Road Tax is changing from April 1st 2017, but if you purchase your new vehicle before the end of March you can avoid the new additional costs.
If you’ve been thinking about buying a brand new car, then now might be the time to do so. From the 1st of April 2017, due to changes to the Vehicle Excise Duty which is also known as Road tax will be affecting the running costs of brand new cars.
If you’re planning on buying a brand new car, now might be the right time. As of 1st April 2017, changes to VED (Vehicle Excise Duty) otherwise known as road tax, will affect the running costs of brand-new cars.
What are these changes?
Back in the year 2015, the government made an announcement stating that the way they charge for road tax would be changing from the 1st of April 2017. The current road tax is based on the C02 emissions that a vehicle produces, for example the higher the emissions the more road tax that would be required. There is one rate for the first year called the First Licence Rate and then another for the second and following years called the standard rate, the standard rate and first licence rate both increase with increased CO2 emissions. Beginning from April 2017, the first year rate will carry on being related to the CO2 emissions of the vehicle, though band will change and rates due will increase.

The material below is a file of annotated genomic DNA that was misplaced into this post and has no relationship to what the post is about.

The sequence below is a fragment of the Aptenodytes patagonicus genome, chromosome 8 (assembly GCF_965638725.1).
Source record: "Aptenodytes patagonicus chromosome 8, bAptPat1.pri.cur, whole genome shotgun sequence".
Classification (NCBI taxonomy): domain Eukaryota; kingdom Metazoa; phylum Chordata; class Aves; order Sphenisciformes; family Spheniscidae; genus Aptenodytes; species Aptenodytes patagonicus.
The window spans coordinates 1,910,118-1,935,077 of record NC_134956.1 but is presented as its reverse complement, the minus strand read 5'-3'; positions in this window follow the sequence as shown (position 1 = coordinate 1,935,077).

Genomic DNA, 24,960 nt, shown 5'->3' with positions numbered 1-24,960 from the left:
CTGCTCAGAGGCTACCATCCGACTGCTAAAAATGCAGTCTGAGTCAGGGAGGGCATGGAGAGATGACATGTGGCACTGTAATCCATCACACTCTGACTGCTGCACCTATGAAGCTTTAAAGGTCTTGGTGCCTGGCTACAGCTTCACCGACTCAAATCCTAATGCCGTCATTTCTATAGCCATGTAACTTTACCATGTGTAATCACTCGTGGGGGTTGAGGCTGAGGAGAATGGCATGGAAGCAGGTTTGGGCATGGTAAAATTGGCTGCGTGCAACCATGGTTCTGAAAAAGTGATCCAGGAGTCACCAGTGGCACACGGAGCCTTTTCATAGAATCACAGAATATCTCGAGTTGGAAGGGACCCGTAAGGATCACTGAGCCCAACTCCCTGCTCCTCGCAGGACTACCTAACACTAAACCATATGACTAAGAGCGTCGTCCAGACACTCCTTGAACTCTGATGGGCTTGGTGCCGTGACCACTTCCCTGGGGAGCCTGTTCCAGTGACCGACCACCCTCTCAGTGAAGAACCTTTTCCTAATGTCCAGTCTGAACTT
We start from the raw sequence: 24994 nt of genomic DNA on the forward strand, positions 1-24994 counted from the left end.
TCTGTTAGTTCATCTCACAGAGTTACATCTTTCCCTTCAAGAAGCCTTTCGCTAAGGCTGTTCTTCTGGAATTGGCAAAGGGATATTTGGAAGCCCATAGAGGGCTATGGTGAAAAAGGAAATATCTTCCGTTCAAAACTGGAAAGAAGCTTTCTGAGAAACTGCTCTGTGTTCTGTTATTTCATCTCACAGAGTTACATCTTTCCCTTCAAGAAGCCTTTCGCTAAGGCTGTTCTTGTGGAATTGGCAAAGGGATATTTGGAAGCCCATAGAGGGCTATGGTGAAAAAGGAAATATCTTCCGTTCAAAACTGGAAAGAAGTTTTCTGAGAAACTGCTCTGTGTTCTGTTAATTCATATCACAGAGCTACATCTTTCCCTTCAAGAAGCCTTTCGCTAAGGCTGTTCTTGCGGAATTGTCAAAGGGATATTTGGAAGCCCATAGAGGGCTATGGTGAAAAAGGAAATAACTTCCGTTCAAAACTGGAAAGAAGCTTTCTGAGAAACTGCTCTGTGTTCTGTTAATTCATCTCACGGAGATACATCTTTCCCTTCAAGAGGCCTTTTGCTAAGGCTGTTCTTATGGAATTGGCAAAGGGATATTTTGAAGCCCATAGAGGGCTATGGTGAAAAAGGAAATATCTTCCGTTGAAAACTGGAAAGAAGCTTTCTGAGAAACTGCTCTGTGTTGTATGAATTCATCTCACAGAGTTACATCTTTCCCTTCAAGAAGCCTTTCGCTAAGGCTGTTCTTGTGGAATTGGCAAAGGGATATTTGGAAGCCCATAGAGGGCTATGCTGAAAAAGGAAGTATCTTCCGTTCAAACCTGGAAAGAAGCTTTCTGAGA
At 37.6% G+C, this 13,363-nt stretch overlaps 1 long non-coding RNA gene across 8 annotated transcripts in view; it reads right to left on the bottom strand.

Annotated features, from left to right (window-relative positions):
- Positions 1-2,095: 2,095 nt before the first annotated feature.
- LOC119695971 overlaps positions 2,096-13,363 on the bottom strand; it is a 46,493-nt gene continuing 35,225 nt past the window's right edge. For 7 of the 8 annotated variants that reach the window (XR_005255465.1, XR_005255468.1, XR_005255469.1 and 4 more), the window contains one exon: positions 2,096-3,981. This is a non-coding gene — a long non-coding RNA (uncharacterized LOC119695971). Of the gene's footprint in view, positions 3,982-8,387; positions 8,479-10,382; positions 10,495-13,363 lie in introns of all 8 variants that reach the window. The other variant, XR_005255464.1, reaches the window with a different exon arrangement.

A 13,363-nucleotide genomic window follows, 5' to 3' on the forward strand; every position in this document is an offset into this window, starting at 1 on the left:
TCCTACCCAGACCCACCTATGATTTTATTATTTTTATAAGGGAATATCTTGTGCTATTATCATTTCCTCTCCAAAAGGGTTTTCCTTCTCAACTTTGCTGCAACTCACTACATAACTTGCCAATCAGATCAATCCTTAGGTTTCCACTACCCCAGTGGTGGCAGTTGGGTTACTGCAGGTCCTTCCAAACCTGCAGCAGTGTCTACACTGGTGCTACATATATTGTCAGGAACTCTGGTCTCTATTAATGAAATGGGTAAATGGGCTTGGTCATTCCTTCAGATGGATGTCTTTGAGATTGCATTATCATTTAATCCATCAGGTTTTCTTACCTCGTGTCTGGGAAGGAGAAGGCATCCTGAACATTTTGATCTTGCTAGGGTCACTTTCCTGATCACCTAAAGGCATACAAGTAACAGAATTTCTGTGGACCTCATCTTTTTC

In the subsequent years, the standard rate won’t be related to CO2 any more but rather will be related to the list price of the vehicle. For those vehicles priced at £40,000 or less the rate will be £140 and for vehicles priced over that amount will have an additional £310 making a total of £450, which will be due 5 years from the end of the first year. After this additional rate expires the £450 will go back to whatever the established rate is at the time.
Will this affect my existing car?
You will only be affected by these changes if you purchase it after the 1st of April 2017; it only applies to vehicles registered on or after that date. The tax for cars purchased before that date will still be calculated using the CO2 emission system, which means that most cases will be better off. Additionally, the VED reform won’t apply to other types of vehicles.